Is Your Dental Recommendation Necessary or an Upsell?

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Mister K

Subject: It's up to the patient to finfd the right dentist

New gimmick: Dentists won't do a simple debridement (code 4355) because they want you to commit to a root planing and quadrant cleaning. But, regardless of how many pockets or their size, it's up to the patient to decide what he wants done. I wanted a simple tooth cleaning (debridement). If no periodontal disease had been present, it would have been coded as a 01110 (preventative). But there was bone loss and other issues. NO INSURANCE PAYS THE FIRST YEAR FOR ANYTHING OTHER THAN "PREVENTATIVE." So, I would have to pay for anything else that is not "preventative.' By definition, it's not a stretch for a dentist to code any cleaning as a 01110, because it's still preventative, in that it delays or prevents further destruction from continuing above the gum line. At the end of the day, dentistry has become a game, not unlike automobile mechanics, or electronic repair. For the gullible, they want you to go to CareCredit.

Mike Lindenberg

Subject: dental procedure review

What you are telling consumers in the above summaries is very simplistic and doesn't take into account all the variables that render a diagnosis and subsequent treatment. Just like building a house, there are variables that one must consider; steel vs. wood frame, brick vs. siding, shingles vs. tile.
The first factor to be considered is the patients perception of oral health. Some people could care less, while others realize the importance. An ethical dentist or medical surgeon will explain the benefits and contraindications for several different procedures and allow the patient to choose what they feel is best for themselves. As with most "products", the best option is often the most expensive.
For example, in reference to root scaling and planing, I don't see any mention of the fact that 1 out of every 2 adults over 30 has some form of periodontal disease. Unfortunately, it doesn't take long for this disease to cause bone loss. Once "pocket" formation develops, it is imperative to treat aggressively, which often requires some form of root scaling to eradicate all calculus from the root to allow the "cuff of tissue around the root" to reattach. What is it worth to save a tooth or teeth? It sure is easier to chew with real ones.

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I second the original question (still unanswered). Speaking as someone who logged in today to try to find an attorney, I see this category as one that's exactly what I have my Angie's List membership for:

1. It's important that I find a good one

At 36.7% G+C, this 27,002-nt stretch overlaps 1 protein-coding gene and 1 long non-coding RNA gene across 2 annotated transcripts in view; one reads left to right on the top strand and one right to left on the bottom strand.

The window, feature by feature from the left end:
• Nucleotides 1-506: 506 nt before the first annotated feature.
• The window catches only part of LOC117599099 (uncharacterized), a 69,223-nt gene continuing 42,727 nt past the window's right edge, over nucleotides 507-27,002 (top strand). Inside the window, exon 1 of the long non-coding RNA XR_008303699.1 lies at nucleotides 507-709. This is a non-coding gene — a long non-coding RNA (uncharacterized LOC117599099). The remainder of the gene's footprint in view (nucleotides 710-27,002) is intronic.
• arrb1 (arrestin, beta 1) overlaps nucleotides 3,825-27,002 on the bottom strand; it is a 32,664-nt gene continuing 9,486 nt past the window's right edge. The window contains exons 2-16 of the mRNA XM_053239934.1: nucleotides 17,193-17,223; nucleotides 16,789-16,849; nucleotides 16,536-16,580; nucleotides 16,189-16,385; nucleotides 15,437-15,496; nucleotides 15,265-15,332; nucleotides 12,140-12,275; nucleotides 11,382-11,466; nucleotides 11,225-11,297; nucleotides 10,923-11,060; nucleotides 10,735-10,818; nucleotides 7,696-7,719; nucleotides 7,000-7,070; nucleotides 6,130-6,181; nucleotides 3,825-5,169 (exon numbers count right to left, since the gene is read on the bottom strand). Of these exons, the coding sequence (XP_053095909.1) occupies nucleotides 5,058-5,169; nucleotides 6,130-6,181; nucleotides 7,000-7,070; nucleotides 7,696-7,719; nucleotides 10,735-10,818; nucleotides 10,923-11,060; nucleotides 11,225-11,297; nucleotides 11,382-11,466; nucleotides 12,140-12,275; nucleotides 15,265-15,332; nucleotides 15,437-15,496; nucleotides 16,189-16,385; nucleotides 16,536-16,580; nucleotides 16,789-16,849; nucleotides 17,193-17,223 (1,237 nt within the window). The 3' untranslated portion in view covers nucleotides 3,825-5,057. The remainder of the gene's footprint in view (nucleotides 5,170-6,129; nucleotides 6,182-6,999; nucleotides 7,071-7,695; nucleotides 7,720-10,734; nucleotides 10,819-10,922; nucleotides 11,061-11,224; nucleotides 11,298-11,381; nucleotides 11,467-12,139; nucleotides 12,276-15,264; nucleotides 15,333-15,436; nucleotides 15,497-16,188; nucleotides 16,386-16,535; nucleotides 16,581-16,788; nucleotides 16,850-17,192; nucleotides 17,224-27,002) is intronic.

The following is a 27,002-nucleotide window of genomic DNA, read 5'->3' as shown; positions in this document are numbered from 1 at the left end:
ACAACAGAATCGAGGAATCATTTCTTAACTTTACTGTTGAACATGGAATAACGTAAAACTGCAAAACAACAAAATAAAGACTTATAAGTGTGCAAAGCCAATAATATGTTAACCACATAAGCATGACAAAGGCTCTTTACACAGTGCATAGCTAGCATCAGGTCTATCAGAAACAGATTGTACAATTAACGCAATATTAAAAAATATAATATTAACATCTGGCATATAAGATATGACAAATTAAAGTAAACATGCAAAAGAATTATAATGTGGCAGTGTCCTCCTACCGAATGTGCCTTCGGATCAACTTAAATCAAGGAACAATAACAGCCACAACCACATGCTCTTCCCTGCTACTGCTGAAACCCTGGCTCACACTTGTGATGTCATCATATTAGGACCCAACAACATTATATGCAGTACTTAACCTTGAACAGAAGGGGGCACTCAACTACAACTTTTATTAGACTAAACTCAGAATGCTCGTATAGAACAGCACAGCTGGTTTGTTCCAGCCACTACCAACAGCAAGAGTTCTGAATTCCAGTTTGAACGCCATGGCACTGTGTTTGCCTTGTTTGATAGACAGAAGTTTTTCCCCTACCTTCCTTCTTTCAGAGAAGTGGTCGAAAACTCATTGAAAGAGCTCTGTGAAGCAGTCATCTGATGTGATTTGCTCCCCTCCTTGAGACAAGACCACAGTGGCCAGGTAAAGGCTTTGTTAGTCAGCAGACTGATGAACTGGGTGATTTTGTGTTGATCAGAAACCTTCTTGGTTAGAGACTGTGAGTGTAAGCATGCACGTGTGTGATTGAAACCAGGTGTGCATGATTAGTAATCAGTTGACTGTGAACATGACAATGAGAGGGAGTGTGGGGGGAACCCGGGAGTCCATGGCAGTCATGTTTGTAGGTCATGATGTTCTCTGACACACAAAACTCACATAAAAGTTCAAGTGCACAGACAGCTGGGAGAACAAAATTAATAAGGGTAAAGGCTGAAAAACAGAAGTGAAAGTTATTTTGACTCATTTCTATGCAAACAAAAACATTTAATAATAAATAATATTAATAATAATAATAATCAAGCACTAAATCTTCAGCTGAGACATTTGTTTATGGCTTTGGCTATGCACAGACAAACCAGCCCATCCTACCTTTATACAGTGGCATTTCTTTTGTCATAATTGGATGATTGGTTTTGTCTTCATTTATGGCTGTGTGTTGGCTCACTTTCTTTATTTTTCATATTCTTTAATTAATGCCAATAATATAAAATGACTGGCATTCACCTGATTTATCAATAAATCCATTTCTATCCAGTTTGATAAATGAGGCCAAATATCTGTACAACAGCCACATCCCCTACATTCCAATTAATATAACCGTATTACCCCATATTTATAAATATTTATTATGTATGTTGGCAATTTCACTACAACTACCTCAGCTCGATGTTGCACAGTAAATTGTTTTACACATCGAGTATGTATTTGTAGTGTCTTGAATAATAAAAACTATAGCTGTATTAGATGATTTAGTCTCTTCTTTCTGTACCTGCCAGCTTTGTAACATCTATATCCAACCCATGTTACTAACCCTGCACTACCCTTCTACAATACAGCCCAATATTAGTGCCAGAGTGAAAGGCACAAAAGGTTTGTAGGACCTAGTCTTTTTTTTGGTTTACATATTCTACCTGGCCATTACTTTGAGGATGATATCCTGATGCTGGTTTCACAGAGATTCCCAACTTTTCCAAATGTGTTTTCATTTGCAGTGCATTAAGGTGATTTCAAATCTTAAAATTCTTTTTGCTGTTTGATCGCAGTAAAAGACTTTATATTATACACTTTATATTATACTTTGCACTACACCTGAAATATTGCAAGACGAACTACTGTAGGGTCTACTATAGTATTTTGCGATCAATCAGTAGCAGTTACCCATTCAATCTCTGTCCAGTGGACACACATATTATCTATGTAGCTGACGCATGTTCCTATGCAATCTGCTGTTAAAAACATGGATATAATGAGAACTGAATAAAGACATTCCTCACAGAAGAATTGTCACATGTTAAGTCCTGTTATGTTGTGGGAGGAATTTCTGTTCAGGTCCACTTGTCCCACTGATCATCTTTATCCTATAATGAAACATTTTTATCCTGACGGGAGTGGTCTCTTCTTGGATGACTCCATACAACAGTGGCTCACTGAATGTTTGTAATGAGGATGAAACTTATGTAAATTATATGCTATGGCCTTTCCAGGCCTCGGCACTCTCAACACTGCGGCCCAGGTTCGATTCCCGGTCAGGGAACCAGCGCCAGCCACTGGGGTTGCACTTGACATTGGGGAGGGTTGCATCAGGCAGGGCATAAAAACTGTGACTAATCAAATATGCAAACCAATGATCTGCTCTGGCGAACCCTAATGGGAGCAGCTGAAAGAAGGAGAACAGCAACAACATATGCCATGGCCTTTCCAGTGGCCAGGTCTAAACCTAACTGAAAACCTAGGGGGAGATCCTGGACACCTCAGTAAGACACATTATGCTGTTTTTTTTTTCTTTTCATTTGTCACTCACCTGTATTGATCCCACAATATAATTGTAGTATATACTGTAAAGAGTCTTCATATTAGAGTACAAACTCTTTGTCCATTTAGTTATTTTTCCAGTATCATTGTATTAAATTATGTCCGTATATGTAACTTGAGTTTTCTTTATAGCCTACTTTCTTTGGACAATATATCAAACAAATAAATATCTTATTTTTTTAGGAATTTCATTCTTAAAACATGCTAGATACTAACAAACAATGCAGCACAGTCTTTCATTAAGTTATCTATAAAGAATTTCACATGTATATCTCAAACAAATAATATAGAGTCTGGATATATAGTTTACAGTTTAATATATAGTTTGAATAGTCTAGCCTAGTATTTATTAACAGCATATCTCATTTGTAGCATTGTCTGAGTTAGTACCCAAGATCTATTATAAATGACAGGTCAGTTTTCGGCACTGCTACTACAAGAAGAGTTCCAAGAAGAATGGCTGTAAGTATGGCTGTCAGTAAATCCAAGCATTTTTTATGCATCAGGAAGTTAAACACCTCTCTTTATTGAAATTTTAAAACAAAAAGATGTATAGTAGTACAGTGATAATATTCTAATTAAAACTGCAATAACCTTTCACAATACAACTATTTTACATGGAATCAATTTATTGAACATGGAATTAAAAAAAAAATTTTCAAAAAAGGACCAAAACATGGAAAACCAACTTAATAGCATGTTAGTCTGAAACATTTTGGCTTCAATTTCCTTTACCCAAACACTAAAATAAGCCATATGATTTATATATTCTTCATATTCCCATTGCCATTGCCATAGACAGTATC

2. I'm not an expert enough to know myself who is a good one
3. The industry is full of advertisements and misinformation
4. I wish I knew what experiences other people have had

I don't care about lawns--I planted mine in clover and don't have to mow it. When I do need to mow I use a rotary Fiskars mower, which is great--or a scythe. That's right--a scythe (the European type, which is smaller, and it's very good exercise). Gas-powered mowers, chemical fertilizers and weed killers--all nasty stuff that gets into everyone's air, soil, and water. I'm sure my neighbor doesn't like my wildflowers, semi-wild pockets of fruit bushes, and unmown areas and yes, dandelions (I have 10 acres) but that's too bad. It's better habitat for wildlife, especially the pollinators on which our food supply depends. I think this obsession with the Great American Lawn is a waste of time and resources. Plant some food instead.

I'm not sure Angie et. al. want you to have a complete answer to this question. By re-subscribing at the Indiana State Fair in 2012, I think I paid $20.00 per year for a multi- year subscription. Maybe even less. At the other extreme--and I hope my memory isn't faulty about this--I think the price, for my area, for ONE year was an outrageous $70.00. And they debited me automatically without warning. I had to opt out of that automatic charge. I like Angie's List, but if some of the companies they monitor behaved the way they do in this respect, they'd be on some sort of Pages of Unhappiness. I'll be interested to see if this comment gets published or censored out of existence.

That's very difficult to answer without seeing the house. As one poster said, the prep is the most important part. On newer homes that don't have a lot of peeling paint, the prep can be very minimal even as low as a couple or a few hundred dollars for the prep labor.

On a 100 year old home with 12 coats of peeling paint on it, then the prep costs can be very high and can easily exceed 50% of the job's labor cost.

A 2100 sq ft two story home could easily cost $1000 just for the labor to prep for the paint job. That number could climb too. Throw in lots of caullking  or window glazing, and you could be talking a couple or a few hundred dollars more for labor.

Painting that home with one coat of paint and a different color on the trim could run roughly $1000 or more just for labor. Add a second coat  and that could cost close to another $1000 for labor.

For paint, you may need 20 gallons of paint. You can pay from $30-$70 for a gallon of good quality exterior paint. The manufacturer of the paint should be specified in any painting contract. Otherwise, the contractor could bid at a Sherwin-Williams $60 per gallon paint and then paint the house with $35 Valspar and pocket the difference. $25 dollars per gallon times 20 gallons? That's a pretty penny too.

That was the long answer to your question. The short answer is $2000 to $4000 and up, depending upon the amount of prep, the number of coats, the amount of trim, and the paint used.